A few years ago I read a book with the wry title Thank You For Being Such A Pain, by Mark Rosen. The central conceit of the book is that difficult people -- the ones who worry and annoy us the most -- come into our lives for a reason. The flaws we find most irritating in them are like mirrors into our souls; if we view them rightly, we should see that they reflect similar flaws in our own personalities, and take action to correct those flaws in ourselves. Although Dr. Rosen is Jewish, his list of actions draws from multiple ideologies, religious and secular, on how to handle difficult people. (He wisely points out that a difficult person is very different from an abusive person; that we should not suffer abuse in our lives, whether physical, sexual or emotional; and he makes suggestions about how to get out of an abusive situation.) His discussion about how the flaws in other people mirror the flaws in our own souls hit home with me. Yes, because I still have a long way to go, I sometimes vent about the abrasive things other people do -- but afterward I start reflecting on the things I do that other people might find abrasive, and how I should address those flaws.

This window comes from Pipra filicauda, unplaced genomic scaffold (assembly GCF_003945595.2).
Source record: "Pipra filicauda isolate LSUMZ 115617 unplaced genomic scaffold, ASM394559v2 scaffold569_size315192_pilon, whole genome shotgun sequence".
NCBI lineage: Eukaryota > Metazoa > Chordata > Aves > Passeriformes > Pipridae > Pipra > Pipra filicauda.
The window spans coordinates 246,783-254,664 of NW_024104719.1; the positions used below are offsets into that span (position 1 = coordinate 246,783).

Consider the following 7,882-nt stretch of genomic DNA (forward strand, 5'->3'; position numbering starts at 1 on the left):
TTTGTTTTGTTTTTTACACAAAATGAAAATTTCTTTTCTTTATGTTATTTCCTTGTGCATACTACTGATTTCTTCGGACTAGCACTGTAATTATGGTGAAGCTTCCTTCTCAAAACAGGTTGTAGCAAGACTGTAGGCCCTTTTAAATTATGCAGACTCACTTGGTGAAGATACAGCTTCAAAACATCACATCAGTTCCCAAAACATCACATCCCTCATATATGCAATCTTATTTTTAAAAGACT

Jesus is not saying, as people sometimes suggest, that we cannot or should not help others. He is saying we should first address our own faults, and there's a practical reason for that. In the parable, it is literally impossible to see clearly how to remove a tiny speck from someone else's eye when one's own vision is blocked with a gigantic version of the same problem. In real life, the process of getting rid of a personal flaw lets us see how to help others with that flaw because in doing so, we have gained empathy -- the deep understanding of how hard it is to go through this process, and the sensation of freedom that comes from putting it behind us. This is why groups like Alcoholics Anonymous are composed of people who have struggled to maintain their sobriety. People who have never had a drink in their lives cannot understand how hard it is to control a thirst for alcohol -- but other alcoholics can, and they are most likely to be able to offer empathetic, useful advice because they have personal experience of what works.